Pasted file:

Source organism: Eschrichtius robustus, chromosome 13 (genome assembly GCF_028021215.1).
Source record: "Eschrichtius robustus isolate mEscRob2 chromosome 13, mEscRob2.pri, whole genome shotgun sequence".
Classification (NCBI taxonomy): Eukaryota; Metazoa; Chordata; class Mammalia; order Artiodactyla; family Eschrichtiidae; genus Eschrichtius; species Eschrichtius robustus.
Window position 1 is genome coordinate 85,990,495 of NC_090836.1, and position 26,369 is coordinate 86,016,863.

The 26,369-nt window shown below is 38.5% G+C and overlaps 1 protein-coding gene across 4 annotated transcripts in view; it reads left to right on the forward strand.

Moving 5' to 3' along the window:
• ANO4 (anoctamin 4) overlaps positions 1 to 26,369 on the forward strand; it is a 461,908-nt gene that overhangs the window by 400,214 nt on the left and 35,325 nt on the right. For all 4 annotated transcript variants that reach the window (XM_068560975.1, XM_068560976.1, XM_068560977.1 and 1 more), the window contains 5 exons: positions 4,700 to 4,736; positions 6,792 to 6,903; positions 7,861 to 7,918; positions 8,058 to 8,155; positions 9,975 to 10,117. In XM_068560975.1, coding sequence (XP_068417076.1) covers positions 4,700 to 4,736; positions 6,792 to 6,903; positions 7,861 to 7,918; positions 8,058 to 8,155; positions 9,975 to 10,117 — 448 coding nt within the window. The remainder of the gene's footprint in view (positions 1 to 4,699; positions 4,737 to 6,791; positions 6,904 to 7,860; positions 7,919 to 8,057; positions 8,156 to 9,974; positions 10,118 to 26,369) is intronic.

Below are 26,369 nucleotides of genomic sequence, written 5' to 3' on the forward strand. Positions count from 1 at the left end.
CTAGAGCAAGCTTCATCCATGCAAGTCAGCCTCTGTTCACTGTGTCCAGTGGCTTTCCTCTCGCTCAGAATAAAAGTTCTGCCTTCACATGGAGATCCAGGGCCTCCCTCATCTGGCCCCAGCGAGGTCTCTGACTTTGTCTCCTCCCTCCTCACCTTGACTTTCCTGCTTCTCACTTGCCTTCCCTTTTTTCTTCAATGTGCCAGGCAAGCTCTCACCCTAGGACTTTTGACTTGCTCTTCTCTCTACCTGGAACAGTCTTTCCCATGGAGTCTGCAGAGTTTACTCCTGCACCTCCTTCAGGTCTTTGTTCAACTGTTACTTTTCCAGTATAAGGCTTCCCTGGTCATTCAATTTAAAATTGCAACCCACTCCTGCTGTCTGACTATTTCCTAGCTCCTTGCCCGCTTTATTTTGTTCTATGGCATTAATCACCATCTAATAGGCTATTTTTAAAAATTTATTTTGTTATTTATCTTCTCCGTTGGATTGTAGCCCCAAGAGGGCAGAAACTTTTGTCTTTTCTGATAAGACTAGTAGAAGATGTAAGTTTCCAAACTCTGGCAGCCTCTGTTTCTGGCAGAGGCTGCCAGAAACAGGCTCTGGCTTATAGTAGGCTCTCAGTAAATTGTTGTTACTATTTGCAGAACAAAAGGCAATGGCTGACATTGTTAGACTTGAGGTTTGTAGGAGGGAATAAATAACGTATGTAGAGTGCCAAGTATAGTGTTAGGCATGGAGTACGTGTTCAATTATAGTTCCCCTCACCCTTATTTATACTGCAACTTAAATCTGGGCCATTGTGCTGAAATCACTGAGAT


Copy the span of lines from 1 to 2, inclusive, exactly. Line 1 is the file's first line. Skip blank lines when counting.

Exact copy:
Source organism: Eschrichtius robustus, chromosome 13 (genome assembly GCF_028021215.1).
Source record: "Eschrichtius robustus isolate mEscRob2 chromosome 13, mEscRob2.pri, whole genome shotgun sequence".